Can you use boric acid outside and in the garden?
This is one of the most common questions we receive. So instead of writing almost the same reply to our customers I thought I’d put together a blog post.
But a few things first before we get into it.
Why boric acid works well in the home
Boric acid is a pesticide, herbicide, insecticide and an anti-bacterial agent. They are the main reasons why it is very effective at getting rid of uninvited 6 legged visitors in the home.
Our guides are focus on use within the confines of your home. If you have cockroaches under the sink, or ants coming in through the crack in the windowsill, it’s relatively straightforward for formulate a bait for the insects and only target the pest.
It’s unlikely your dog will open the cupboard door and venture under the sink, or a child would climb up to the window. It’s also likely that anything that does venture into the baited area is equally as unwelcome.
You have a lot of control over the area that you can safely lay baits to eradicate the pests.
Using boric acid outside
While boric acid does work well in the home, outside is a whole different story.
All the pests on the radar of boric acid are found outside and they are just as susceptible to its affects when outside.
Sure, you can lay baits, spray pesticide mixtures on weeds or use any of our other guides. But how can you ensure that your bait in only targeting the pest? How can you ensure no other animals take your bait? How can you ensure it’s not adversely affecting sometime else?
In short, you can’t.
Outside the home is whole different ball game. The challenge is ensuring beneficial insects are not adversely affected by your treatment.
Using a boric acid bait outside
If you lay a bait, how can you ensure only your targeted insect takes it? You could cover it with a container, but how would the insect get at it?
You cover it with a net. But how do keep the net in place? You could cover it with mesh, but how do you keep out the smaller insects. How do you stop other animals knocking it over?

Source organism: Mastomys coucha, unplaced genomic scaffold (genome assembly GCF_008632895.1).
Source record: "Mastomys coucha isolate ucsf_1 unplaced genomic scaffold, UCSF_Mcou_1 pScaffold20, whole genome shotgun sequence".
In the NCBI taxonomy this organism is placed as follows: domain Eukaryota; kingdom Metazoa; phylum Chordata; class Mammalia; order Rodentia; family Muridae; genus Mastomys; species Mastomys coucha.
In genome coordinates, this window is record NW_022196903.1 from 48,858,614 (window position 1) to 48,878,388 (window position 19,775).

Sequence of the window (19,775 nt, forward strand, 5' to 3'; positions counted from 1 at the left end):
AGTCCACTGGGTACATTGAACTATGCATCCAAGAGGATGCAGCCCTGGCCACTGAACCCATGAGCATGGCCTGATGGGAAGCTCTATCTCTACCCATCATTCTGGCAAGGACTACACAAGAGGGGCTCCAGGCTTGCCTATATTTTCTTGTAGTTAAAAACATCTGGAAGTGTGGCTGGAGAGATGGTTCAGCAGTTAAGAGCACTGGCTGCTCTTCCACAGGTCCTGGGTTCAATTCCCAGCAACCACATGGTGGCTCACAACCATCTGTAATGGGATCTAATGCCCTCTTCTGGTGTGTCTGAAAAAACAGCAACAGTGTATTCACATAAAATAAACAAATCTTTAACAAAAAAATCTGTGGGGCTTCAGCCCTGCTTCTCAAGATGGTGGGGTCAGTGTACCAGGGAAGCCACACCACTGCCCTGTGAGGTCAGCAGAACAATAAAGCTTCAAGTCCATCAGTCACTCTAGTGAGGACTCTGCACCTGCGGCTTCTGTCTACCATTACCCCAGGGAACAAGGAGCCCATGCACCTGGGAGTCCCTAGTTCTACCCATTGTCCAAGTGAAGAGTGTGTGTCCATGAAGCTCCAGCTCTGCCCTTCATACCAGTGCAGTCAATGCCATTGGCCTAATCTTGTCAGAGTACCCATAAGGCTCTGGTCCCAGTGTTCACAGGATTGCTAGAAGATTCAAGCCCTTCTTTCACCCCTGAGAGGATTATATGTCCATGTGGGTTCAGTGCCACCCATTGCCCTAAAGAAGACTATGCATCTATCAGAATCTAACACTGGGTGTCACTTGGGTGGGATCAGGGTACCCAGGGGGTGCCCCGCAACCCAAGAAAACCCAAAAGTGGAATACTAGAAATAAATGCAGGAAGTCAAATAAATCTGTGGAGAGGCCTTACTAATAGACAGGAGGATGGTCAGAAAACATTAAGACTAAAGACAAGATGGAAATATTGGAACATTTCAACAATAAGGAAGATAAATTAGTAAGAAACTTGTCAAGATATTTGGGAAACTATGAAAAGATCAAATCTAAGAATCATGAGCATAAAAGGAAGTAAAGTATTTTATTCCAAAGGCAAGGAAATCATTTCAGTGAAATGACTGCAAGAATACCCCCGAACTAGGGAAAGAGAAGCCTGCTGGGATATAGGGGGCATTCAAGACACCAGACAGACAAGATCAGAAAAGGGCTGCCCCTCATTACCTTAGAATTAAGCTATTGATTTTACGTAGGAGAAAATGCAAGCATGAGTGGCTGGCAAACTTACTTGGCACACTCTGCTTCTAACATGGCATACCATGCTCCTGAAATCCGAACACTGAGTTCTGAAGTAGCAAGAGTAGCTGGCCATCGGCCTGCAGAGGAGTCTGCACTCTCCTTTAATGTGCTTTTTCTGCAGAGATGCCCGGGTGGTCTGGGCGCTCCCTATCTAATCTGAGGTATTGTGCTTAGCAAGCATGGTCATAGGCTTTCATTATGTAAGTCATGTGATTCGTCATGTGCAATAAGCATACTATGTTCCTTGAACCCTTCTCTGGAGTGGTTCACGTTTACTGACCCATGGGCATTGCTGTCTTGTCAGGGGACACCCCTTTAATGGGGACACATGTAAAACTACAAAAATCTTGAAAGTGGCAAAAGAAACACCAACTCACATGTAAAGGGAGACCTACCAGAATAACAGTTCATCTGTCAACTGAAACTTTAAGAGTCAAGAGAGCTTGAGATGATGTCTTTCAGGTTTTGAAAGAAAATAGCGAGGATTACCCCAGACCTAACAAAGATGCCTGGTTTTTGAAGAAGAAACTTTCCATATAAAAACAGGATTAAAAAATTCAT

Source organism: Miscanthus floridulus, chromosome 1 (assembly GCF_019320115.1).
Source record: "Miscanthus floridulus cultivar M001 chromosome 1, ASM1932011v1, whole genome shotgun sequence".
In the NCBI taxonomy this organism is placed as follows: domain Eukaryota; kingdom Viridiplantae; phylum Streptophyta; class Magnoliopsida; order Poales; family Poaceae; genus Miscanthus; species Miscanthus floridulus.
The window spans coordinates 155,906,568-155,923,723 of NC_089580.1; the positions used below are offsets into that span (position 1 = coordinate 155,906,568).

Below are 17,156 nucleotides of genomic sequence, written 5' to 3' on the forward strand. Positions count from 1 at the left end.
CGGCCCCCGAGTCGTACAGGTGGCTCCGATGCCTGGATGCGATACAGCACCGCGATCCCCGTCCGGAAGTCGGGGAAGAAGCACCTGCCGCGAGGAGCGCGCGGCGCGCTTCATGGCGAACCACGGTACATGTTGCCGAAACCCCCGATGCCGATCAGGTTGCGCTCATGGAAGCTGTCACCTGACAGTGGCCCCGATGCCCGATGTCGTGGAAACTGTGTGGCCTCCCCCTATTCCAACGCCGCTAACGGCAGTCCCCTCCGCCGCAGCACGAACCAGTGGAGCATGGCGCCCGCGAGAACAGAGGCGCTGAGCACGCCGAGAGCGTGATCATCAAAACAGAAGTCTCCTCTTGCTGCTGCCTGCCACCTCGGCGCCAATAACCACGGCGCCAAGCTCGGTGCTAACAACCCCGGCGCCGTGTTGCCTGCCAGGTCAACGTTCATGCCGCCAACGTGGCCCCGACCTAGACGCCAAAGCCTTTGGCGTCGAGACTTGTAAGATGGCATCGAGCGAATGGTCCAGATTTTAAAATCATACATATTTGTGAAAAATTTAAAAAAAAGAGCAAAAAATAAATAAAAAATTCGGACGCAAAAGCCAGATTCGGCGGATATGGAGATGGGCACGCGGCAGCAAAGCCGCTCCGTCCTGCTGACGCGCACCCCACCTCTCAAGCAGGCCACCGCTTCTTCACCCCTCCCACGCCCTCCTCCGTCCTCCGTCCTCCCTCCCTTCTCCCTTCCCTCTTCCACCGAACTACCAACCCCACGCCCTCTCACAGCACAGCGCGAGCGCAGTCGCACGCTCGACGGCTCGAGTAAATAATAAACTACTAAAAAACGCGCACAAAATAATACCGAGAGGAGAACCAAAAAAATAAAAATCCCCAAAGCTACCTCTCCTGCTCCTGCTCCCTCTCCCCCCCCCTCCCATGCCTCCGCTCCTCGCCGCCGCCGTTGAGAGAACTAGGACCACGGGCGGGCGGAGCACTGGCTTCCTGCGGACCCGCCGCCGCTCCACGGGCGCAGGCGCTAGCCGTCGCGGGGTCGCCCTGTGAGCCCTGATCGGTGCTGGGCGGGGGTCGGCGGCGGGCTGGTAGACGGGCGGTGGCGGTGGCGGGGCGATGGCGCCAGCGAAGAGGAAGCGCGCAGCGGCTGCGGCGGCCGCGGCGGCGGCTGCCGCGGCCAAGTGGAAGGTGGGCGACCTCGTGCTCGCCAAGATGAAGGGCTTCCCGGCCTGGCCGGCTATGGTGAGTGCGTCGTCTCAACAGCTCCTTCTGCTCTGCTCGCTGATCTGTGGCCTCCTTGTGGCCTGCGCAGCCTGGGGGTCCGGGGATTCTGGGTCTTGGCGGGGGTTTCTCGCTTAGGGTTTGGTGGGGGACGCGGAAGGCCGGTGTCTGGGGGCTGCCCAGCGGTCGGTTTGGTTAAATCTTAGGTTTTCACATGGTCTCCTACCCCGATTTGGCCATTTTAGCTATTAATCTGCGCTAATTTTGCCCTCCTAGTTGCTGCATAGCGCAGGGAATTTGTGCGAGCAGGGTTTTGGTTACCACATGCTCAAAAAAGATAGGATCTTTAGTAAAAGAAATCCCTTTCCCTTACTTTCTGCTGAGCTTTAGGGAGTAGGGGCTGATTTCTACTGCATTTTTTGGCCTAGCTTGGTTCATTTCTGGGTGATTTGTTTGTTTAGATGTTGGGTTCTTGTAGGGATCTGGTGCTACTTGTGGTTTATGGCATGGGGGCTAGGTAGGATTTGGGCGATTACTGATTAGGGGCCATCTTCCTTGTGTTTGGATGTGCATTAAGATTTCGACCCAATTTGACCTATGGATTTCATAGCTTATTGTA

There are so many things that can happen that it’s impossible to list them all. There’s a very good chance that something else will take your bait.
Using a boric acid spray outside
The same goes for sprays. Boric acid is a herbicide and when used as such, how do you ensure the boric acid only targets the weeds? If there are other plants nearby, how do you stop it affecting them? Even after the weed has died, the boric acid is still around. What do you do with the soil now?
Like with baits, there are so many eventualities that it’s near impossible to list them all.
Boric acid and the ecosystem
The main point about the outdoors is that it’s just that. It’s outdoors.
The outdoors is the domain of insects and if you’re finding insects in your garden, that’s a good thing. That is a sign of a heathy ecosystem where plants and other microorganisms will thrive.
Cockroaches, ants, and mould all consume the waste and dead matter found in your garden. They consume it and their poop is a natural nutrient which feeds all the new growth. An when they die, they too become food for new growth. The circle of life.
Introducing boric acid into the mix interrupts that cycle and runs of the risk of destroying the entire ecosystem.
If you are going to use boric acid outside, please be careful and take whatever steps are needed to ensure the most targetted and localised approach.
If you’re looking for some alternatives, this guide is quite good for getting rid of cockroaches from your garden.